Furthermore, the Christian home and school should be places where psalms and hymns are learned and sung. I find this to be an especially appealing approach. Perhaps a new song could be introduced each week as part of the families’ devotions. By singing from the congregational hymnbook in these settings, parents and children are prepared for public worship. As in the churches, alternative hymnbooks should be discouraged and opportunities seized to learn the songs of the congregation. Sadly, many people have hymnals in their homes that are seldom used. However, the Christian home is the primary place for children to become acquainted with the congregation’s songs of praise. By singing these songs together, not only in public worship but also in home and school, children would also be taught that worship extends beyond the Lord’s Day and throughout the week. They would also be taught—provided that songs coincide with those approved for use in public worship—that all worship of the Lord requires mental alertness and that the choice of music is always important. Though this may be difficult in some homes where no one believes he is able to accompany the singing, in most households there is at least one person who is able to pick out the melody and in many households there may be several who play musical instruments. Children enjoy playing hymns, and these should be included in their repertoire as they are taught to play their instruments.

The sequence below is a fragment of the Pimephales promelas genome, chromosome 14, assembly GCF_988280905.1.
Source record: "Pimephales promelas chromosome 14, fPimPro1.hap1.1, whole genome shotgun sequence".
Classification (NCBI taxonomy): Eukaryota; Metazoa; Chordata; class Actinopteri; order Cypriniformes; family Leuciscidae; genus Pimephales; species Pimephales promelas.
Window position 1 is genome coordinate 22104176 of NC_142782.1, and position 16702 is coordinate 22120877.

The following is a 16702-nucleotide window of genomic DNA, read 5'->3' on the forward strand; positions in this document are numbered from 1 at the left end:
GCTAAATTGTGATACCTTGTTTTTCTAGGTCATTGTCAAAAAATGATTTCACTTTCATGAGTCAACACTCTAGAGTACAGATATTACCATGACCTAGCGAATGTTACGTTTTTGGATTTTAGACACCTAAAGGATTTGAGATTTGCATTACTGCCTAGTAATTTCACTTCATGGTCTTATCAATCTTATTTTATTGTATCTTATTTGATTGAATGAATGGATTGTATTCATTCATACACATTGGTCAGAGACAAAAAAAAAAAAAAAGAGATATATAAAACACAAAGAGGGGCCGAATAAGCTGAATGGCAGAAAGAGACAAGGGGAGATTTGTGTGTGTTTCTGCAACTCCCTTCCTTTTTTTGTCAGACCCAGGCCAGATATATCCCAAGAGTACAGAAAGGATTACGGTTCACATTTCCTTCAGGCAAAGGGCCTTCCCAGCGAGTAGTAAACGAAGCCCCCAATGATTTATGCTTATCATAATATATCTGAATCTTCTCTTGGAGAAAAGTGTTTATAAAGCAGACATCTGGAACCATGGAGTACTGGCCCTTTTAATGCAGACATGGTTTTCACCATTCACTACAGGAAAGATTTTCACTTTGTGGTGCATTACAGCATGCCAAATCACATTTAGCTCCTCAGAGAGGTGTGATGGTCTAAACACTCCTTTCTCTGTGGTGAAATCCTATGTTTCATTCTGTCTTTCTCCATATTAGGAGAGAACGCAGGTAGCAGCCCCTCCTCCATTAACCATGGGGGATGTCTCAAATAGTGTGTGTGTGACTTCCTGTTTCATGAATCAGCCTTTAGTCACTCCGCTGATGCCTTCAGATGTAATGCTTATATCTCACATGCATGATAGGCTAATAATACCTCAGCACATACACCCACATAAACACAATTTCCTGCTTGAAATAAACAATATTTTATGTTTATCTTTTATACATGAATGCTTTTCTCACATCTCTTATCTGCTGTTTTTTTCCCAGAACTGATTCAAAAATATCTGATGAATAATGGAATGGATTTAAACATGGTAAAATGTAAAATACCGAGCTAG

Music Worthy of God: Who Is Responsible?

It is not only the organist who is responsible for the selection of appropriate music. This is also the responsibility of others in the covenant community—fathers and mothers (as we have just seen), Sunday school teachers, Christian school teachers, Young People’s leaders, and so on. Those who are responsible for selecting appropriate music should remember that children are quite capable of learning good music and should be encouraged to do so.

However, the final responsibility for determining what music is worthy of God in the worship of his name rests with the church’s council. Office bearers in the church are responsible to study the biblical principles for worship and how these relate to the music which plays such an important role in the church’s worship. They should make sure that these principles govern the choices made not only by the minister of the Word but also by the organists in their contribution to the worship of God.

In all of our churches, it is time that we gave renewed attention to the question of our use of music in the worship of God. Councils must insist that ministers of the Word, choir directors, organists, and youth leaders all give special attention to the question, “Is this music worthy of God?” and not to the more popular question, “Does this please me?”

This article was first published in The Outlook, March 1991. The following was the author’s information at that time:

Mrs. Nancy Venema is the wife of Dr. Cornelis P. Venema, professor of doctrinal studies at Mid- America Reformed Seminary. Mrs. Venema has been a church organist for twenty-three years and teaches piano lessons to a number of children. The Venemas have a son and three daughters.